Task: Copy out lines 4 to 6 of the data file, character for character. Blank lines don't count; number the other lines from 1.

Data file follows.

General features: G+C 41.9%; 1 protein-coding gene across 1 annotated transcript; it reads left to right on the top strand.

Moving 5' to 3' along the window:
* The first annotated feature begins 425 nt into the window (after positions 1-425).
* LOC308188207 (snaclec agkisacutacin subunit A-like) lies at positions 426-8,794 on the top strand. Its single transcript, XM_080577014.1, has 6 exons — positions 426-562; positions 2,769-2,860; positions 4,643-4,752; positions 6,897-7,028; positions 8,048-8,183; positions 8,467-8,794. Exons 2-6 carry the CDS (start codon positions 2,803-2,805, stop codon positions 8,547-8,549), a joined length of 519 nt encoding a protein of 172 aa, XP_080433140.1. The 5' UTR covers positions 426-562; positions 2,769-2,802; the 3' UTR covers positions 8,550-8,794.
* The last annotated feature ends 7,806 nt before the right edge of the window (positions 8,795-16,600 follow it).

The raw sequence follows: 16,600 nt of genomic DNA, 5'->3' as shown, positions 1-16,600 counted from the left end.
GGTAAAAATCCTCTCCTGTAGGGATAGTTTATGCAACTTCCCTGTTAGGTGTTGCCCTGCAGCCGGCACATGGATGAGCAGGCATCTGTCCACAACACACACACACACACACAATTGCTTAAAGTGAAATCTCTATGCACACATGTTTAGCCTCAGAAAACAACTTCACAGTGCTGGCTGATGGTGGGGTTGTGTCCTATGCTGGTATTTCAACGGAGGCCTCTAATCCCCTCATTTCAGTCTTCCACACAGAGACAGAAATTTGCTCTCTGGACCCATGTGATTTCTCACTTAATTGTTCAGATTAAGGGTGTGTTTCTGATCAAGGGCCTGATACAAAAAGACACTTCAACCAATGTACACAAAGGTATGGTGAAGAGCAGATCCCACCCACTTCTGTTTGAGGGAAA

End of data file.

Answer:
* LOC308188207 (snaclec agkisacutacin subunit A-like) lies at positions 426-8,794 on the top strand. Its single transcript, XM_080577014.1, has 6 exons — positions 426-562; positions 2,769-2,860; positions 4,643-4,752; positions 6,897-7,028; positions 8,048-8,183; positions 8,467-8,794. Exons 2-6 carry the CDS (start codon positions 2,803-2,805, stop codon positions 8,547-8,549), a joined length of 519 nt encoding a protein of 172 aa, XP_080433140.1. The 5' UTR covers positions 426-562; positions 2,769-2,802; the 3' UTR covers positions 8,550-8,794.
* The last annotated feature ends 7,806 nt before the right edge of the window (positions 8,795-16,600 follow it).

The raw sequence follows: 16,600 nt of genomic DNA, 5'->3' as shown, positions 1-16,600 counted from the left end.